A YOUTH EXCHANGE PROJECT BETWEEN IRELAND AND LEBANON ON CONFLICT TRANSFORMATION
We are increasingly seeing divided communities, young people driven apart and discriminated against because of who they are or where they come from, experiencing anything from racism to street violence and war; crime, substance abuse and disaffection. We wanted to challenge this using non-formal youth work practice, and art as a tool for critical social engagement.
We brought 12 young adults (aged 20–30) from diverse cultural, social and religious backgrounds from Ireland and Lebanon to work together in Beirut, Lebanon for one week to explore how they had Transformed Conflict in their own lives and what they would like to impart to other young people experiencing conflict.
They developed key messages to impart to youth leaders and to empower other young change makers. They present their key messages here as video resources and a companion activity pack.
The project was led by the National Youth Council of Ireland in partnership with Al-Jana, Lebanon. It was supported by the Anna Lindh Foundation. Project partners in Ireland: Bluebell Youth Service and Rialto Youth Project.
These resources were designed to give youth workers and young people the tools to support people to transform the conflict in their lives. The videos and activity pack are designed to be used across Ireland, Lebanon and the Anna Lindh Foundation network countries. The project uses non-formal youth work practice, and arts practice as a tool for critical social engagement. The project acknowledges that all young people experience conflict and building the skills to transfom conflict in their lives is critical, empowering, life changing and has the potential to change communites for the better.
We want to challenge discrimination, disaffection, despair and isolation. We believe in the power and efficacy of using creativity and good youth work practice. We want to challenge the phenomenon of divided communities, people driven apart and discriminated against because of who they are or where they come from.
These resources can be used with any group of young people and adults. The twelve young adults (aged 20–30) we worked with were from diverse cultural, social and religious backgrounds. The range of ethnic backgrounds of our group included: Syrians, Palestinians, Ghana, Nigeria, South Sudanese-Ugandan, rural Ireland and Dublin city.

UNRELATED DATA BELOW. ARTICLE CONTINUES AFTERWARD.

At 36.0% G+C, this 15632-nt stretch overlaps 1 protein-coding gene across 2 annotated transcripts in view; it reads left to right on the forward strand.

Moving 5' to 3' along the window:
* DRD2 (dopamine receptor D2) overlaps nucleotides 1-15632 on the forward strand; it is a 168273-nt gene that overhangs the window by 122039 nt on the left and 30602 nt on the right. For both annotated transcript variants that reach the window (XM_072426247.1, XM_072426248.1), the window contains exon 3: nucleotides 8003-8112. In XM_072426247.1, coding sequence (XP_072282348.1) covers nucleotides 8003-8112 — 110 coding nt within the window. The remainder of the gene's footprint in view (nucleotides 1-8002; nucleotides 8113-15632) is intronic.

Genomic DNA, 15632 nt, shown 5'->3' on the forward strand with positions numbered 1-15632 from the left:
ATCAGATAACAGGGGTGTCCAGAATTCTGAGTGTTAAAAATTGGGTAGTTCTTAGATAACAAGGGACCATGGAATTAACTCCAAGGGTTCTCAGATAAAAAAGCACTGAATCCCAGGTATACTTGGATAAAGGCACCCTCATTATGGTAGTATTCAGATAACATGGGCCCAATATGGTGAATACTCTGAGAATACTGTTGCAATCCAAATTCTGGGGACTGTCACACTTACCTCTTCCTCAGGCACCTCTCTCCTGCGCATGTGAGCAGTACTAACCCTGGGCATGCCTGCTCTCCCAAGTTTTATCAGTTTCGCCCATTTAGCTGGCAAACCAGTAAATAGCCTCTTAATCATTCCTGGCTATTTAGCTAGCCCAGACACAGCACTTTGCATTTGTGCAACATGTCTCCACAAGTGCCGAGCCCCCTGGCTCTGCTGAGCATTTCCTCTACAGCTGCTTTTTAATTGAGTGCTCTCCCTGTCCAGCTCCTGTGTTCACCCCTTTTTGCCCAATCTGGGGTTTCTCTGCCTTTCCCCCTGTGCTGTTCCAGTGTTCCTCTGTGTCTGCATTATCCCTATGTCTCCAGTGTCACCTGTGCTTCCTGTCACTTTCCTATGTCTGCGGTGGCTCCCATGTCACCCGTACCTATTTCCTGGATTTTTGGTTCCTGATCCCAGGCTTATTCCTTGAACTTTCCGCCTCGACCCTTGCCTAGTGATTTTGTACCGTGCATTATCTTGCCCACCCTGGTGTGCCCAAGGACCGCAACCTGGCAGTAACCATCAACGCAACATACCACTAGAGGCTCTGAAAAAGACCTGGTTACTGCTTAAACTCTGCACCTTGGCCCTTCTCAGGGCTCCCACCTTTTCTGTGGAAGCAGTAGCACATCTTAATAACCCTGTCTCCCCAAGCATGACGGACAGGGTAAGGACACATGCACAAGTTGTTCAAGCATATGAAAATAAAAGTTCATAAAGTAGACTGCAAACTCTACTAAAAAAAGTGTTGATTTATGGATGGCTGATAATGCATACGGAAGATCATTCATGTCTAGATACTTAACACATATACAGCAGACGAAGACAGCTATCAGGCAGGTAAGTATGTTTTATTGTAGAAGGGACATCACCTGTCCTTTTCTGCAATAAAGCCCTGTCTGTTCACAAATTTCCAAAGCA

Our full team was: National Youth Council of Ireland (Project leaders), Amel Yacef (project coordinator), Bluebell Youth Service, Rialto Youth Service, and our Lebanese partners – Al-Jana (experts in using creative methodologies with young people in conflict). Al-Jana were also keen to learn about youth work practice in Ireland. Our team of youth work facilitators shared their skills and experiences during the initial visit and these were expanded on during the return visit.
To begin to explore the concept of conflict transformation, we explored inner conflict by unfolding the thought process of who I think I am, who I think others are and how others see me. This concept is related to the looking glass sociological approach of being both the producer and the product of our own identity. While uncovering this process it was also important to explore the concept of our own shadows and light and understand that there are no shadows without light. Shadows represent our conflicts while light is what we bring to transform our conflicts. We also looked at how we don’t always recognise our own shadows or the light we possess, or that of others. Furthermore, we explored how our shadows can at times block our light and our inner power.
We then used the concept of a tree to explore how conflict often arises when needs are not being met. The roots represented the needs, the trunk represented the emotion and the branches the behaviours. When a person digs deeper through the emotions and the behaviours then can see what needs are not being met.
Following this process we asked the group to then decide on three messages of transformation. One message was for themselves, another for someone younger than them and the final one for community, society and those in power. This is what appears on the two videos both as a simple powerful spoken piece and as a song that was written and performed by the group. The process itself can be seen to unfold in the documentary
We never asked the young people to talk about the conflict in their lives but instead focused on the fact that they had overcome conflict, and were continuing to transform conflict, that they are role models and we would explore the process, not their own life story.
We spent lots of time on team building, setting up agreed ways of working, and exploring what roles each preferred taking in a group.
We were strong about the distinction between Conflict Transformation and Conflict Resolution – we were talking about transforming conflict as being the critical process that needs to be explored and understood. We do not assume that the conflicts we experience reach a resolution or can reach a resolution – that is part of a longer journey where some will and some won’t. The important thing is the process, the journey.
Identity is a critical factor – young people need to choose their own identity – ethnic, national, political, cultural, sexual, gender, religious etc – and be given safe space within the work to test these for themselves as they are challenged by what they hear and experience from others. Part of this work may involve doing work around identity labels such as refugee, female, working class, drop out, and the connotations of belonging to a particular ethnic group etc.